Request for Comments: Aztec Sequencer Selection and Prover Coordination Protocols

Block Production RFC Comments (Response)

Hey everyone! Thank you so much for the thoughtful comments, questions, and suggestions. Thank you as well for your patience this week in our response, there were many things that warranted significant discussion and consideration. Your participation truly makes a difference on the design of the eventual Aztec Network.

We received two different “categories” or types of responses.

  1. Clarifying questions
  2. Suggested changes

In this response we will attempt and answer these clarifying questions. If similar questions or comments were submitted we will do our best to consolidate these and provide a singular response for clarity and consistency.

There were a variety of suggested changes including 1) “becoming a based rollup” - which I would say has since been rebranded to using “The Ethereum Shared Sequencer” (ESS) - and generally 2) trying to improve the speed of block production.

We are currently debating paths forward in these designs and attempting to get to a position of more clearly understanding the tradeoffs, including various conversations with external parties - such as taking an active role in the newly created Ethereum Shared Sequencer & Preconfirmations Community Call. If you feel strongly about Aztec using Ethereum as a shared sequencer, please get in touch! We’d love to hear why.

The Aztec Labs team will share more information to this research forum once we are all on the same page with respect to the suggested changes and their viability. This should indicate to the community that we are taking the suggestions and recent interest in using Ethereum as a shared sequencer seriously.

Thank you to Joe, Lasse, and Santiago (Palla) @ Aztec Labs for their review on these responses.

Clarifying questions

  1. What are the hardware requirements for provers, and for a given type of proof? @ norbert, @ efosa919, @ Abdulruphai

As noted in the original request for comments, the specific hardware and networking requirements are largely to be determined after completion and benchmarks of the latest “HONK” proving system from the Aztec Labs team.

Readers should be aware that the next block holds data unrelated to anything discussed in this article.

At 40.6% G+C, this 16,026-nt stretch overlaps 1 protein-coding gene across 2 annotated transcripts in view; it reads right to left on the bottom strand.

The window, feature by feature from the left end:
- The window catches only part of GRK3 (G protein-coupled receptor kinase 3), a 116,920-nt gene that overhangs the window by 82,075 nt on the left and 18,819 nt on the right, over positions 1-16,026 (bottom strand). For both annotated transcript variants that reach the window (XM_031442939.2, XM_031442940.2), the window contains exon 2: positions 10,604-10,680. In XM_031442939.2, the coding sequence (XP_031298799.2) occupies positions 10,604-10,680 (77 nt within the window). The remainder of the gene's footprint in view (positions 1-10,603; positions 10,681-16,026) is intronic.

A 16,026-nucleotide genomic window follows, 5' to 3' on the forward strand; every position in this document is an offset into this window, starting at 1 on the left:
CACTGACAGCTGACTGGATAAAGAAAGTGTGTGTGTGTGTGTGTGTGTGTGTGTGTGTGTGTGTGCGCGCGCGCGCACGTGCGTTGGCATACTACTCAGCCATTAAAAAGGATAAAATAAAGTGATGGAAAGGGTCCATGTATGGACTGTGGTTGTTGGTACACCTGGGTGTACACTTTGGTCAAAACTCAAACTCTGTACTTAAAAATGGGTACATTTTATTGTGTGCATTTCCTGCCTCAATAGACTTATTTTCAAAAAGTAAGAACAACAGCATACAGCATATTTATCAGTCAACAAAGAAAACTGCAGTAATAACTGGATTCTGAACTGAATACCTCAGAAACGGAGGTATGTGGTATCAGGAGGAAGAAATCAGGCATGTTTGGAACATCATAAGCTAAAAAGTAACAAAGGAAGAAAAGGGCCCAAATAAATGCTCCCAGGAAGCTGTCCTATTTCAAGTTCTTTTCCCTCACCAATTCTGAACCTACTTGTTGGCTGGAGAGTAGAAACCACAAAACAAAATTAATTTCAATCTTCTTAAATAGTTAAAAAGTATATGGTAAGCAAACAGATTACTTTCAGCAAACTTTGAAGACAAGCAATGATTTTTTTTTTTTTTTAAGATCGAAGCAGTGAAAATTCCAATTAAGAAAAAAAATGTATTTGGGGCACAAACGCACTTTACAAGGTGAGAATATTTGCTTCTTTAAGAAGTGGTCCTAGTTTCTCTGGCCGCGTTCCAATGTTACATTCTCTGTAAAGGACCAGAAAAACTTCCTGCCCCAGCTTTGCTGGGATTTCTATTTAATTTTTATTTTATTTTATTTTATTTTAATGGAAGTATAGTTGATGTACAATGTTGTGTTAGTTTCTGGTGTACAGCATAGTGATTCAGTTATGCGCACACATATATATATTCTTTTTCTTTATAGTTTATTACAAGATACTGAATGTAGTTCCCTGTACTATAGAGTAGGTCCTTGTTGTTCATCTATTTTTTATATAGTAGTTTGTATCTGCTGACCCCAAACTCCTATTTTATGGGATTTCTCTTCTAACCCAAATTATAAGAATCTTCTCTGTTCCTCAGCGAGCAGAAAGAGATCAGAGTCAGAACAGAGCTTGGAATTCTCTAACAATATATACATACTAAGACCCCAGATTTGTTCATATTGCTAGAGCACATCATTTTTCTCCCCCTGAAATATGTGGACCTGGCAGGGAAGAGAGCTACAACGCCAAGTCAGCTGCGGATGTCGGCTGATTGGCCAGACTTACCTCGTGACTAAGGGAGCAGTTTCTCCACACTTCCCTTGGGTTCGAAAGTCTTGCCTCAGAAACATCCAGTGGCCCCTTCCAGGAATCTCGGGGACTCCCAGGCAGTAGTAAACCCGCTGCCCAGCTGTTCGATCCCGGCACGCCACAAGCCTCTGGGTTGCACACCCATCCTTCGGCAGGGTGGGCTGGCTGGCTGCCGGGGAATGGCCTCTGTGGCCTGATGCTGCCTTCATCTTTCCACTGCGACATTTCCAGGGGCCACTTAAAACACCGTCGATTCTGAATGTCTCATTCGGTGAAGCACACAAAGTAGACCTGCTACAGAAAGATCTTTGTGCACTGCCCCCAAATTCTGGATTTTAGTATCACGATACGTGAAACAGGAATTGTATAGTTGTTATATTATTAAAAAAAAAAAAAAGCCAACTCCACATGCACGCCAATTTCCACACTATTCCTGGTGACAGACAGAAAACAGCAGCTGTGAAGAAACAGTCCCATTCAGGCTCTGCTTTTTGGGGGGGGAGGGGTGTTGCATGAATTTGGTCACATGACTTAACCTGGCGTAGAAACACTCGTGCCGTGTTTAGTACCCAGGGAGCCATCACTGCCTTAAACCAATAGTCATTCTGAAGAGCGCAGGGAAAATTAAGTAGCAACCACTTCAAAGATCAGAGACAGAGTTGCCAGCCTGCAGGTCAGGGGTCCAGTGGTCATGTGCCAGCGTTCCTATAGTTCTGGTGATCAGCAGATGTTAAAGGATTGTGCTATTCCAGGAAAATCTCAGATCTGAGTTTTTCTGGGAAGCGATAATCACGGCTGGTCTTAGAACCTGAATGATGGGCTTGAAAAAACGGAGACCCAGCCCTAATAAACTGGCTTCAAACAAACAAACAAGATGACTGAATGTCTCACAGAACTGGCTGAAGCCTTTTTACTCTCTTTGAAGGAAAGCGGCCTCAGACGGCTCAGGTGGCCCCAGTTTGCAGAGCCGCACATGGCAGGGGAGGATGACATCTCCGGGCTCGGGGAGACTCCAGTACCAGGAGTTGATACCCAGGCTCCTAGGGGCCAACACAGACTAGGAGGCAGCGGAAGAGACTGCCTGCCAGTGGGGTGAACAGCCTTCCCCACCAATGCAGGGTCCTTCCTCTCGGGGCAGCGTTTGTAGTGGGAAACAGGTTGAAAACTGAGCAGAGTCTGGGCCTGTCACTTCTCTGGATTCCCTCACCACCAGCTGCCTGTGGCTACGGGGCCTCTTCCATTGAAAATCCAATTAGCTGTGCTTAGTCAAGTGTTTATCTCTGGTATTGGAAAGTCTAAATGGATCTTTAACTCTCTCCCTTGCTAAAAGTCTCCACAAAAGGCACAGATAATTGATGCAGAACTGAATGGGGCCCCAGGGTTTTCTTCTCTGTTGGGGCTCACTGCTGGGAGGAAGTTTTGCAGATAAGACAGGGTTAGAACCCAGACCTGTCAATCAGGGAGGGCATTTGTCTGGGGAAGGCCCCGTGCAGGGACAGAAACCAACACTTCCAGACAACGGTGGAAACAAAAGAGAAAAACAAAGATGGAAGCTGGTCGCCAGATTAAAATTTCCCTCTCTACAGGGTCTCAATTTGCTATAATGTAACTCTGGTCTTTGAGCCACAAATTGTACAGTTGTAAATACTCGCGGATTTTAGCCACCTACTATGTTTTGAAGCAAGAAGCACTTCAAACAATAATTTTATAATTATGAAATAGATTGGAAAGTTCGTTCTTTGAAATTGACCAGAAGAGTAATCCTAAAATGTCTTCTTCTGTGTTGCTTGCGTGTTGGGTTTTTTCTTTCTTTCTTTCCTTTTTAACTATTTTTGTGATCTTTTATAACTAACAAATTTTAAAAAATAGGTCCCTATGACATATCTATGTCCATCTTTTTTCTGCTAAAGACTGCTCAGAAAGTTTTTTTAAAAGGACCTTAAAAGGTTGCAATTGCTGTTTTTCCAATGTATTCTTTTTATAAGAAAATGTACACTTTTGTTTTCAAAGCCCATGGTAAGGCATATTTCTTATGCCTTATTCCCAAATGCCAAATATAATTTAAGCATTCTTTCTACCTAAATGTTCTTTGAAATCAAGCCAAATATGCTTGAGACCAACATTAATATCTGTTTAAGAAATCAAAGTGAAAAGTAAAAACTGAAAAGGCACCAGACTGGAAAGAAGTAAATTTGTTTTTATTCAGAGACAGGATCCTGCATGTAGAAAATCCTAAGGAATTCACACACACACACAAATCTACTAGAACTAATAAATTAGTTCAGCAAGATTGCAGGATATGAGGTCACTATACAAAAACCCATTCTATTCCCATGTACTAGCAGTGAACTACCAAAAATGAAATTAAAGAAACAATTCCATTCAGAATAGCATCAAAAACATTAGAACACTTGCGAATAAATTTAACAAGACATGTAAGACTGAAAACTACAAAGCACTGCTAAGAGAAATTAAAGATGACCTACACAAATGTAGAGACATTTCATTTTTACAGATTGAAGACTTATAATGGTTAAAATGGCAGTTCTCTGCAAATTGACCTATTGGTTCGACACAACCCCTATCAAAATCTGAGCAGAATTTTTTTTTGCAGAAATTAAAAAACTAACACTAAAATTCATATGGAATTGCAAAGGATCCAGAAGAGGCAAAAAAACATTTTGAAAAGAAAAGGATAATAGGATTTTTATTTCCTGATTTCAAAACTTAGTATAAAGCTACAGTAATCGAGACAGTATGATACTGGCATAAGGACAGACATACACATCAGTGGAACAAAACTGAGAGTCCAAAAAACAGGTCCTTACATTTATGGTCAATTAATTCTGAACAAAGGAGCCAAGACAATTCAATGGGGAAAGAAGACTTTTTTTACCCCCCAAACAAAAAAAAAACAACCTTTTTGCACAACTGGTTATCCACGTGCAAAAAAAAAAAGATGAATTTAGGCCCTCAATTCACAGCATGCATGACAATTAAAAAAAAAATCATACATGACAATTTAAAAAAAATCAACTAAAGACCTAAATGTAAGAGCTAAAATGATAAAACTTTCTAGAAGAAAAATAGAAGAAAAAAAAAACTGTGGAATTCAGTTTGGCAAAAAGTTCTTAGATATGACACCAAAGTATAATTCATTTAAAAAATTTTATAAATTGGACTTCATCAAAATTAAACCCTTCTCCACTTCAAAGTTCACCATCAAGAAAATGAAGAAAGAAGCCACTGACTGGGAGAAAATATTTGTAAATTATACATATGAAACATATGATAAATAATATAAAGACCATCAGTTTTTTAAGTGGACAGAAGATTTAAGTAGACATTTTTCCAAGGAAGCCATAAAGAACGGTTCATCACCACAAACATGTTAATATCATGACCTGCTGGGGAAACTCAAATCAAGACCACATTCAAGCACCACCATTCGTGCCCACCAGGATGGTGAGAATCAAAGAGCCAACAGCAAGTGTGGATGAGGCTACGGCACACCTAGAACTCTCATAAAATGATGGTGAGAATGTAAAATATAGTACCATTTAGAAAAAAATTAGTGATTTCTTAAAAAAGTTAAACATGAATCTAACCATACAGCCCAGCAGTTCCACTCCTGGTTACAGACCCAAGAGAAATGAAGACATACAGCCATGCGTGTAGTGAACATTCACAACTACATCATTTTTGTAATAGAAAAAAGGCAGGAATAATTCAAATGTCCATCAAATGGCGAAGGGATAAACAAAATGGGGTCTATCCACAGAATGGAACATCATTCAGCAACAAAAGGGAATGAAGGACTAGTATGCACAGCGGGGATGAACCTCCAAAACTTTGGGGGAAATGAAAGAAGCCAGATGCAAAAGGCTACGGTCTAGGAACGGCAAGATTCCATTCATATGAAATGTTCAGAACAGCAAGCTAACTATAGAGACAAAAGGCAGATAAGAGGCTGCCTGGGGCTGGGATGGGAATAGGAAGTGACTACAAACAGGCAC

:computer: Minimum Recommended Ideal
CPU 16 cores 64 cores 128 cores
Networking 64 mb/s 256 mb/s 1 gb/s
Storage 1TB 3TB 5 TB
RAM 16 GB 64 GB 128 GB

These hardware requirements are current best guesses and subject to change. It is also possible that the initial versions of Honk release with higher hardware requirements (closer to the ideal hardware articulated here) than would be expected to be recommended or minimally viable after some known performance optimizations.

Obviously a bigger machine is going to be a safer assumption to target, I believe that goes without saying! Ideal is as big as your profit margins or expectations would allow. Currently it’s expected for both simplicity and practicality’s sake that these hardware requirements are for all “levels” of types of proofs that must be generated, ie. merge, base, and rollup.

It is also important to note another thing that may have gotten lost in the original RFC – these are machines expected to operating in parallel, together, to produce Aztec’s rollup proof. The quantity of which is dependent on the size of a block, but we would estimate that you may need 100s to maybe even thousands of these machines to prove each Aztec rollup. Please see below for insight as to how this parallel computation could be distributed.

  1. Can you clarify if and how the state could be split up into smaller chunks for provers? @ teemu

The short answer is yes it’s possible, and kind of “up to proving marketplaces” how they wish to optimize within the tradeoff space. Which may not be a great answer for you :smile: There’s a broad spectrum of options for how to break up the state for different “proving network topologies”. In various cases, we belive that having the lowest hardware requirements possible and maximally parralellizing the proving will result in the most decentralized network with the lowest barrier to entry. It is also possible that the proving network could entirely be ran on a single, giant machine to reduce networking costs (or other costs).